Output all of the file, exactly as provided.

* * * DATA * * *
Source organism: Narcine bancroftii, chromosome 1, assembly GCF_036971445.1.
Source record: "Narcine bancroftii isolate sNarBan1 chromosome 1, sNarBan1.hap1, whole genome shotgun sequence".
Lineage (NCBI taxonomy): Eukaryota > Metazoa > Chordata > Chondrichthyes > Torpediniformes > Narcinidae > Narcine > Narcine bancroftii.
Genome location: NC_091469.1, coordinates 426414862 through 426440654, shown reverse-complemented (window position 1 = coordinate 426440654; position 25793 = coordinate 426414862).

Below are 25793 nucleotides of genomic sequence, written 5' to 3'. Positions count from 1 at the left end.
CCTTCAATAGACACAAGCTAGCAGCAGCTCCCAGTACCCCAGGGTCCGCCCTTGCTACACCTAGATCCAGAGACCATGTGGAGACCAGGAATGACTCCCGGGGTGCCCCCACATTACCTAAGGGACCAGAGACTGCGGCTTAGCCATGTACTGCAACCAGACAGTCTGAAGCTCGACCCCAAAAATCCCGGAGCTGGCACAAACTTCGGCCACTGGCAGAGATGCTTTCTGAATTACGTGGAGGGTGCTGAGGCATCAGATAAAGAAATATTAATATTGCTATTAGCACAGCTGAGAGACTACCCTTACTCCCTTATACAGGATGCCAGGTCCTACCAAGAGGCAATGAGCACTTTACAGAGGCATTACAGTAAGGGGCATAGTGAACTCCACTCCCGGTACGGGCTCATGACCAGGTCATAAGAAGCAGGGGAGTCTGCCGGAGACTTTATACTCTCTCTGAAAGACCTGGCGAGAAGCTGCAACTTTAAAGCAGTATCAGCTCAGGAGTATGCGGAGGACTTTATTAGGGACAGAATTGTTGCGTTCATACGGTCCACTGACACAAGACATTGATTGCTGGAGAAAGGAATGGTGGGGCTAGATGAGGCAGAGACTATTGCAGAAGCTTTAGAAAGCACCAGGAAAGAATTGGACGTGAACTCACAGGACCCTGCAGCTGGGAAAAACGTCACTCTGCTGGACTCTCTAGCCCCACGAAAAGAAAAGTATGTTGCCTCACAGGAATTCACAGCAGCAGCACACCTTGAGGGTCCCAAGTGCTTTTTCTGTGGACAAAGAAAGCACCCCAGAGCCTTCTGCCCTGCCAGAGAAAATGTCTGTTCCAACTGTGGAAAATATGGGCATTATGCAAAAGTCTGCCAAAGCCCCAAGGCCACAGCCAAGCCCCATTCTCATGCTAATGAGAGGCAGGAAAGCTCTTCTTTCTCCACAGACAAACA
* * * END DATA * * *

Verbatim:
Source organism: Narcine bancroftii, chromosome 1, assembly GCF_036971445.1.
Source record: "Narcine bancroftii isolate sNarBan1 chromosome 1, sNarBan1.hap1, whole genome shotgun sequence".
Lineage (NCBI taxonomy): Eukaryota > Metazoa > Chordata > Chondrichthyes > Torpediniformes > Narcinidae > Narcine > Narcine bancroftii.
Genome location: NC_091469.1, coordinates 426414862 through 426440654, shown reverse-complemented (window position 1 = coordinate 426440654; position 25793 = coordinate 426414862).

Below are 25793 nucleotides of genomic sequence, written 5' to 3'. Positions count from 1 at the left end.
CCTTCAATAGACACAAGCTAGCAGCAGCTCCCAGTACCCCAGGGTCCGCCCTTGCTACACCTAGATCCAGAGACCATGTGGAGACCAGGAATGACTCCCGGGGTGCCCCCACATTACCTAAGGGACCAGAGACTGCGGCTTAGCCATGTACTGCAACCAGACAGTCTGAAGCTCGACCCCAAAAATCCCGGAGCTGGCACAAACTTCGGCCACTGGCAGAGATGCTTTCTGAATTACGTGGAGGGTGCTGAGGCATCAGATAAAGAAATATTAATATTGCTATTAGCACAGCTGAGAGACTACCCTTACTCCCTTATACAGGATGCCAGGTCCTACCAAGAGGCAATGAGCACTTTACAGAGGCATTACAGTAAGGGGCATAGTGAACTCCACTCCCGGTACGGGCTCATGACCAGGTCATAAGAAGCAGGGGAGTCTGCCGGAGACTTTATACTCTCTCTGAAAGACCTGGCGAGAAGCTGCAACTTTAAAGCAGTATCAGCTCAGGAGTATGCGGAGGACTTTATTAGGGACAGAATTGTTGCGTTCATACGGTCCACTGACACAAGACATTGATTGCTGGAGAAAGGAATGGTGGGGCTAGATGAGGCAGAGACTATTGCAGAAGCTTTAGAAAGCACCAGGAAAGAATTGGACGTGAACTCACAGGACCCTGCAGCTGGGAAAAACGTCACTCTGCTGGACTCTCTAGCCCCACGAAAAGAAAAGTATGTTGCCTCACAGGAATTCACAGCAGCAGCACACCTTGAGGGTCCCAAGTGCTTTTTCTGTGGACAAAGAAAGCACCCCAGAGCCTTCTGCCCTGCCAGAGAAAATGTCTGTTCCAACTGTGGAAAATATGGGCATTATGCAAAAGTCTGCCAAAGCCCCAAGGCCACAGCCAAGCCCCATTCTCATGCTAATGAGAGGCAGGAAAGCTCTTCTTTCTCCACAGACAAACA